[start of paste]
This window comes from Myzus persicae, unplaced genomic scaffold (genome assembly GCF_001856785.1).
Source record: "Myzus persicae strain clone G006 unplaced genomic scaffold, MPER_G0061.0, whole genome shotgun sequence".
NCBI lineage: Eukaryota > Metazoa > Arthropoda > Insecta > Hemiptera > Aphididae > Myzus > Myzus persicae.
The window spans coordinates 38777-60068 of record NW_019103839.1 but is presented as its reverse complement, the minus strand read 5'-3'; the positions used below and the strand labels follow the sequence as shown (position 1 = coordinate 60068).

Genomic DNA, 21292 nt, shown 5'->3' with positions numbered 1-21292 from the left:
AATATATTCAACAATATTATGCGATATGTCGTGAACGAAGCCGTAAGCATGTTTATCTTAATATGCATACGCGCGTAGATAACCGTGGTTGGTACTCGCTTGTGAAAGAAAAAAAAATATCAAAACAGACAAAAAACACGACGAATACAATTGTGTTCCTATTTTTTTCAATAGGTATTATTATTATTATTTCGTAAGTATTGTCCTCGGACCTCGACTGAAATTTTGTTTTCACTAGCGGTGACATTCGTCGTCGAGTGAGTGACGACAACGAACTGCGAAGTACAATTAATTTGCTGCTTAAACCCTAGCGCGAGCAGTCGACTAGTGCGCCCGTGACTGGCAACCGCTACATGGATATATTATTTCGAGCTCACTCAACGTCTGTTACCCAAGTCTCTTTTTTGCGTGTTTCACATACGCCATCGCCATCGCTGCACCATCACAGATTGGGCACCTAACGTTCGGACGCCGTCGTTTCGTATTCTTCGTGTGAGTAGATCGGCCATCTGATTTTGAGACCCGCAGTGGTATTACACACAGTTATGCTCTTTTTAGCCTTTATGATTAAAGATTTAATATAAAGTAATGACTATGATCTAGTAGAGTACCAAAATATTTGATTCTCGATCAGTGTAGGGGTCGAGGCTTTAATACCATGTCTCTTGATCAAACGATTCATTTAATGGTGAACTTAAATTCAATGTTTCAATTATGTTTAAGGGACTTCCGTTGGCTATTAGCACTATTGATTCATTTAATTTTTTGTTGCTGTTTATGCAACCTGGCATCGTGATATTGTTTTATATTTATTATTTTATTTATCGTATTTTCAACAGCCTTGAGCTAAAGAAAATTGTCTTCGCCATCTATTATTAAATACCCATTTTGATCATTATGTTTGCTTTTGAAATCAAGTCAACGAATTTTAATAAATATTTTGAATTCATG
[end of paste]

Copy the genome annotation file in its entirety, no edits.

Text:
This window comes from Myzus persicae, unplaced genomic scaffold (genome assembly GCF_001856785.1).
Source record: "Myzus persicae strain clone G006 unplaced genomic scaffold, MPER_G0061.0, whole genome shotgun sequence".
NCBI lineage: Eukaryota > Metazoa > Arthropoda > Insecta > Hemiptera > Aphididae > Myzus > Myzus persicae.
The window spans coordinates 38777-60068 of record NW_019103839.1 but is presented as its reverse complement, the minus strand read 5'-3'; the positions used below and the strand labels follow the sequence as shown (position 1 = coordinate 60068).

Genomic DNA, 21292 nt, shown 5'->3' with positions numbered 1-21292 from the left:
AATATATTCAACAATATTATGCGATATGTCGTGAACGAAGCCGTAAGCATGTTTATCTTAATATGCATACGCGCGTAGATAACCGTGGTTGGTACTCGCTTGTGAAAGAAAAAAAAATATCAAAACAGACAAAAAACACGACGAATACAATTGTGTTCCTATTTTTTTCAATAGGTATTATTATTATTATTTCGTAAGTATTGTCCTCGGACCTCGACTGAAATTTTGTTTTCACTAGCGGTGACATTCGTCGTCGAGTGAGTGACGACAACGAACTGCGAAGTACAATTAATTTGCTGCTTAAACCCTAGCGCGAGCAGTCGACTAGTGCGCCCGTGACTGGCAACCGCTACATGGATATATTATTTCGAGCTCACTCAACGTCTGTTACCCAAGTCTCTTTTTTGCGTGTTTCACATACGCCATCGCCATCGCTGCACCATCACAGATTGGGCACCTAACGTTCGGACGCCGTCGTTTCGTATTCTTCGTGTGAGTAGATCGGCCATCTGATTTTGAGACCCGCAGTGGTATTACACACAGTTATGCTCTTTTTAGCCTTTATGATTAAAGATTTAATATAAAGTAATGACTATGATCTAGTAGAGTACCAAAATATTTGATTCTCGATCAGTGTAGGGGTCGAGGCTTTAATACCATGTCTCTTGATCAAACGATTCATTTAATGGTGAACTTAAATTCAATGTTTCAATTATGTTTAAGGGACTTCCGTTGGCTATTAGCACTATTGATTCATTTAATTTTTTGTTGCTGTTTATGCAACCTGGCATCGTGATATTGTTTTATATTTATTATTTTATTTATCGTATTTTCAACAGCCTTGAGCTAAAGAAAATTGTCTTCGCCATCTATTATTAAATACCCATTTTGATCATTATGTTTGCTTTTGAAATCAAGTCAACGAATTTTAATAAATATTTTGAATTCATG